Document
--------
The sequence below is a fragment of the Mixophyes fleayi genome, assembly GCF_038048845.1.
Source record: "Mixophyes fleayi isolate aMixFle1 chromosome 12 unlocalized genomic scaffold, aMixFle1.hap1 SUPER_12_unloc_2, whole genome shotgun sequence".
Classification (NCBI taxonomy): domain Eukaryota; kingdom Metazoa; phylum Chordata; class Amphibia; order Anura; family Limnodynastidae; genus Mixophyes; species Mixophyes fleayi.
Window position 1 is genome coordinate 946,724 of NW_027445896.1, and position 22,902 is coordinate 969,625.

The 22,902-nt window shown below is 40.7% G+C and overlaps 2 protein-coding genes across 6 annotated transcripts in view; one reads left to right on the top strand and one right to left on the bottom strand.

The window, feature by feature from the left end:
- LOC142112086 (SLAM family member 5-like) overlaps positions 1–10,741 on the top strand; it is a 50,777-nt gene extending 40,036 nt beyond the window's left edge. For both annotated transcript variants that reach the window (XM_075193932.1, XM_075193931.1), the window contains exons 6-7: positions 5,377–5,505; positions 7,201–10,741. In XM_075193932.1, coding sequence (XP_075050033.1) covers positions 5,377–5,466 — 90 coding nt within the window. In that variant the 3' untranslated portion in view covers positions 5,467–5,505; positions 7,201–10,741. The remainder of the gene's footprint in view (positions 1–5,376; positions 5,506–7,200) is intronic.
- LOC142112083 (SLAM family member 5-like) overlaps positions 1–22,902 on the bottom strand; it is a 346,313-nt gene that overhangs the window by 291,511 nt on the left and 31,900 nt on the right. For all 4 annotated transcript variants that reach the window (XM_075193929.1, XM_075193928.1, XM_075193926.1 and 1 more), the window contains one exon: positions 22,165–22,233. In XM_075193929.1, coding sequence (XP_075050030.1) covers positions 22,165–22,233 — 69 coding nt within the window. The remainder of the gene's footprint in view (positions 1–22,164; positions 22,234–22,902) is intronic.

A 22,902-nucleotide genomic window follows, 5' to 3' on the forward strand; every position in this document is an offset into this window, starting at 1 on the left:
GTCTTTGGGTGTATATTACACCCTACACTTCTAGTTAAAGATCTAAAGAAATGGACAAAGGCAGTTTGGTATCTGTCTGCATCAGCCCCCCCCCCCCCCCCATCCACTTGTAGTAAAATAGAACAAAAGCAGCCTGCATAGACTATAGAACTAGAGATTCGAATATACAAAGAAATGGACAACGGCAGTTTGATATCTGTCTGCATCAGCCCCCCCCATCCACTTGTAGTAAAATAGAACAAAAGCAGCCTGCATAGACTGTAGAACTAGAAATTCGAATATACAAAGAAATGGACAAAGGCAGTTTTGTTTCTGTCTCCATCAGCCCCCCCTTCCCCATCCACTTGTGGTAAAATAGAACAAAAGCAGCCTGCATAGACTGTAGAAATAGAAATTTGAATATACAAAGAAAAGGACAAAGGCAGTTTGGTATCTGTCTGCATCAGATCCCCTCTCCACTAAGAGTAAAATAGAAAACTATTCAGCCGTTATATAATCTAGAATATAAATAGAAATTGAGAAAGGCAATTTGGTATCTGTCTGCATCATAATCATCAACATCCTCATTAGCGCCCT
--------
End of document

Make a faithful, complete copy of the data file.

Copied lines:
The sequence below is a fragment of the Mixophyes fleayi genome, assembly GCF_038048845.1.
Source record: "Mixophyes fleayi isolate aMixFle1 chromosome 12 unlocalized genomic scaffold, aMixFle1.hap1 SUPER_12_unloc_2, whole genome shotgun sequence".
Classification (NCBI taxonomy): domain Eukaryota; kingdom Metazoa; phylum Chordata; class Amphibia; order Anura; family Limnodynastidae; genus Mixophyes; species Mixophyes fleayi.
Window position 1 is genome coordinate 946,724 of NW_027445896.1, and position 22,902 is coordinate 969,625.

The 22,902-nt window shown below is 40.7% G+C and overlaps 2 protein-coding genes across 6 annotated transcripts in view; one reads left to right on the top strand and one right to left on the bottom strand.

The window, feature by feature from the left end:
- LOC142112086 (SLAM family member 5-like) overlaps positions 1–10,741 on the top strand; it is a 50,777-nt gene extending 40,036 nt beyond the window's left edge. For both annotated transcript variants that reach the window (XM_075193932.1, XM_075193931.1), the window contains exons 6-7: positions 5,377–5,505; positions 7,201–10,741. In XM_075193932.1, coding sequence (XP_075050033.1) covers positions 5,377–5,466 — 90 coding nt within the window. In that variant the 3' untranslated portion in view covers positions 5,467–5,505; positions 7,201–10,741. The remainder of the gene's footprint in view (positions 1–5,376; positions 5,506–7,200) is intronic.
- LOC142112083 (SLAM family member 5-like) overlaps positions 1–22,902 on the bottom strand; it is a 346,313-nt gene that overhangs the window by 291,511 nt on the left and 31,900 nt on the right. For all 4 annotated transcript variants that reach the window (XM_075193929.1, XM_075193928.1, XM_075193926.1 and 1 more), the window contains one exon: positions 22,165–22,233. In XM_075193929.1, coding sequence (XP_075050030.1) covers positions 22,165–22,233 — 69 coding nt within the window. The remainder of the gene's footprint in view (positions 1–22,164; positions 22,234–22,902) is intronic.

A 22,902-nucleotide genomic window follows, 5' to 3' on the forward strand; every position in this document is an offset into this window, starting at 1 on the left:
GTCTTTGGGTGTATATTACACCCTACACTTCTAGTTAAAGATCTAAAGAAATGGACAAAGGCAGTTTGGTATCTGTCTGCATCAGCCCCCCCCCCCCCCCCATCCACTTGTAGTAAAATAGAACAAAAGCAGCCTGCATAGACTATAGAACTAGAGATTCGAATATACAAAGAAATGGACAACGGCAGTTTGATATCTGTCTGCATCAGCCCCCCCCATCCACTTGTAGTAAAATAGAACAAAAGCAGCCTGCATAGACTGTAGAACTAGAAATTCGAATATACAAAGAAATGGACAAAGGCAGTTTTGTTTCTGTCTCCATCAGCCCCCCCTTCCCCATCCACTTGTGGTAAAATAGAACAAAAGCAGCCTGCATAGACTGTAGAAATAGAAATTTGAATATACAAAGAAAAGGACAAAGGCAGTTTGGTATCTGTCTGCATCAGATCCCCTCTCCACTAAGAGTAAAATAGAAAACTATTCAGCCGTTATATAATCTAGAATATAAATAGAAATTGAGAAAGGCAATTTGGTATCTGTCTGCATCATAATCATCAACATCCTCATTAGCGCCCT